Full Name: Harvena M. Cannon See
7 January 1895, in Kalispell, Montana
Harvey S. Cannon (State Treasurer) and Emma Bertha Curtis
Valparaiso University, Law Class 1915
Admission to Practice:
- Indiana 1915
- Montana 1916
William See (of New Jersey), in 1916, in Havre, Montana
“The bride is a lawyer and enjoys a large practice in Helena. Mr. See and his bride, after a wedding trip to St. Louis, will reside in Minneapolis.”
16 November 1916 — Daily Inter-Lake — “Local Girl Bride of Minneapolis Merchant”
“Miss Harvena Cannon, daughter of Mr. and Mrs. H. S. Cannon of this city, became the bride of W. M. See of Minneapolis at a pretty wedding in the residence of the Rev. Mr. Christler at Havre Tuesday, November 14.
Only the near relatives and and members of the bride’s family and Mr. Morris of Great Falls, who acted as best man, were present at the pretty affair. Miss Marie, sister of the bride, acted as bridesmaid and the Rev. Christler officiated over the ring ceremony of the Episcopal church. A wedding breakfast was served at the Hotel Havre, after which the bride and groom left on the afternoon train for Minneapolis, which will be their future home.
The bride was born in Kalispell and has spent most of her years here in school. After finishing school here she attended the school of law at the University of Indiana, from which she graduated. Mr. See is a Minneapolis merchant. Mr. and Mrs. Cannon and daughter Dorothy attended the wedding from this city.”
22 March 1931, in Seattle, Washington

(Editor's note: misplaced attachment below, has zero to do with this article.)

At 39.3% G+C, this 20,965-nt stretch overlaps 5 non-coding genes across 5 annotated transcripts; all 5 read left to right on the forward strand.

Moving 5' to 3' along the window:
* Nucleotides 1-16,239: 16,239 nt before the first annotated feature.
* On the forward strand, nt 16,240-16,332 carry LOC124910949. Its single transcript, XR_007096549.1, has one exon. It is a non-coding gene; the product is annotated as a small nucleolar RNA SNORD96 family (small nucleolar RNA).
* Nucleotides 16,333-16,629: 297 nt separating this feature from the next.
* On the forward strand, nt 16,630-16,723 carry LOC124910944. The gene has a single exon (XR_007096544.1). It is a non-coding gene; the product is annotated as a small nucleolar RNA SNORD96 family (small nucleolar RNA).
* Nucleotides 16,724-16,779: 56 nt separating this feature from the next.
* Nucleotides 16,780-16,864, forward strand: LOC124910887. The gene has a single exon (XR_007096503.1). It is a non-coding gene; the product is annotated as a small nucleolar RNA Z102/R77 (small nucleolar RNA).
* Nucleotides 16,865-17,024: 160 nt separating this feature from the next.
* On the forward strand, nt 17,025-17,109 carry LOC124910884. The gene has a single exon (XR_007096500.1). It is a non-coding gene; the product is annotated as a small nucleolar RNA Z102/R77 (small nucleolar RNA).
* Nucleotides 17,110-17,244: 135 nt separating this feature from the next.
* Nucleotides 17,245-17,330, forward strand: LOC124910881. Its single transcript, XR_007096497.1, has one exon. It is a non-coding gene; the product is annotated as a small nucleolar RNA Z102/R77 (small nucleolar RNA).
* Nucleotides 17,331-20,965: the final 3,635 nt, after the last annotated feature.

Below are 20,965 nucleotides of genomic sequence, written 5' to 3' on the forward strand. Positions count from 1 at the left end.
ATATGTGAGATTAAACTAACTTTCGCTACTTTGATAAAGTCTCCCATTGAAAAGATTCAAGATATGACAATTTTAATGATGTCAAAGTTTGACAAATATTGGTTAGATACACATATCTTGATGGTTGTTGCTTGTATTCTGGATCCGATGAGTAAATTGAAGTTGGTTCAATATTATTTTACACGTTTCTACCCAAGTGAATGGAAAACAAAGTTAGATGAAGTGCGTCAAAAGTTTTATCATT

28 March 1931 — Daily Inter Lake
“Harvena Cannon See was born in Kalispell, Montana, January 7, 1895 and grew to womanhood here where she made a host of friends. She passed away at the age of 36 years, after a lingering illness. She is survived by her parents, Mr. and Mrs. H. S. Cannon, a daughter, Harvena, and three sisters.”
28 March 1931 — Daily Inter Lake — “Impressive Services Held for Mrs. H. See”
“Impressive funeral services were held for Mrs. Harvena See at the Presbyterian church Friday afternoon at 3 o’clock, with Rev. William Barnum officiating. The church was filled to capacity with the many friends who attended to pay their final respects and the alter rail was solidly banked with the profusion of floral tributes which bespoke silently of the esteem in which the young matron was held.
A quartet . . . sang two beautiful hymns . . . Arthur Driscoll . . . bore the body to its final resting place in the Conrad Memorial cemetery . . .”